Thus, Moynihan encouraged President Nixon to employ the Coleman Report to effect a near total desegregation of Southern public schools. From the late 1960s to 1980 levels of segregation continually dropped in the USA. White-flight after 1980 reversed these achievements and we are nearly back to 1960s levels of de facto segregation in our schools. Unfortunately, however, even the desegregation which had occurred through Moynihan’s instigation failed to significantly narrow the performance gap between white and black students.

A New Orientation Is Called For

The Coleman Report stands, then, as a reminder of our unfinished business. Desegregation does not seem to work as expected. Pouring money into the schools will not work. The “excellent teacher” approach will not work as it is nearly impossible to train thousands upon thousands of “super-teachers”.  Why, 50+ years later, have we not figured this thing out?

We have to improve social conditions that have adverse impacts on the psychology of African American children and ALSO do what the Coleman Report would seem to suggest we need to do: finally abandon the ideals of mid-19th Century America, that a universal, one-size-fits-all, system of education will ensure equality for differing classes and races. We have yet to try changing the school system so that it is better geared to helping students living under adverse circumstances to benefit from formal education. We have yet to embrace an experimental attitude toward teaching methods and curricula which may truly meet the needs of students who are not from dominant culture backgrounds. Schools may still be the answer.

We have to admit that we have different social classes and different cultures in the USA and begin developing schools accordingly. The dominant culture model lacks relevance and meaning anyway as it inculcates competition and callousness instead of humane and democratic values. A book like Ways with Words by Sally Brice Heath may point in the right direction. This book strongly suggests that when teachers are properly chosen and methods thoughtfully developed based on the cultural backgrounds of students, amazing progress can occur.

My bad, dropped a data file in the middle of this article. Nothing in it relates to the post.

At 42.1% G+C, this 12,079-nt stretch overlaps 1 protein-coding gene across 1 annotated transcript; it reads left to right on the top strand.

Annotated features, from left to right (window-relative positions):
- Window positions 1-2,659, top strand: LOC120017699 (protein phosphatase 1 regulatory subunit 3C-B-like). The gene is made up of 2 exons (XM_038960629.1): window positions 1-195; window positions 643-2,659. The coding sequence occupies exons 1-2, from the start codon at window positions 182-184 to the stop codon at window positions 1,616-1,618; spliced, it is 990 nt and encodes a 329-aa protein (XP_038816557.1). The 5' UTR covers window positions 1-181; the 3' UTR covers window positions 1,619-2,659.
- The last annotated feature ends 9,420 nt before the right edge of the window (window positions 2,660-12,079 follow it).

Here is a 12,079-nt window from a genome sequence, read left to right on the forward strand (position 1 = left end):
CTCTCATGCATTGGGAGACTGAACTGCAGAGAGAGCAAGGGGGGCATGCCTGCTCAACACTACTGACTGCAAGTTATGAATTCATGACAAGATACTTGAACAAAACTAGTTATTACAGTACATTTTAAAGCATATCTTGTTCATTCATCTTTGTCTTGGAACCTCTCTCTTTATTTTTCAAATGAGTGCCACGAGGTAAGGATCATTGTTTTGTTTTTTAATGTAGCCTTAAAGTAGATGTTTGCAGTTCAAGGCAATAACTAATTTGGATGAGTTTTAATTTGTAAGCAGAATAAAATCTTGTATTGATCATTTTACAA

Many inner-city charter schools have become pseudo-military institutions of extreme discipline where the average to above average black student in a public school class will be removed from his/her peers and subjected to a military-style education. This is an unacceptable way to treat black youth. The moral choice is clear – the violence and corrosive atmosphere of the inner city must be changed. Our schools must be changed too.

Since the Coleman Report there has been miniscule change in the performance gap between black and white students.  Coleman stands as an unaccepted challenge. The protests surrounding the senseless death of George Floyd pulled thousands into the street in protest. This same passion and indignation must be harnessed to tackle the central problem of the Coleman Report – what changes must be made to our societies, and especially our schools, to bring about true equality of opportunity?

About the Author

Daniel Gauss is a BA graduate of the University of Wisconsin (where he studied sociology) and MA graduate of Teachers College at Columbia University (where he studied education). He has worked in the field of education for over 20 years and currently teaches at an international school in Shenzhen, China. Additionally, he has been published on numerous platforms dealing with art, education, culture and religion.

The views are the personal views of the author. The author can be contacted at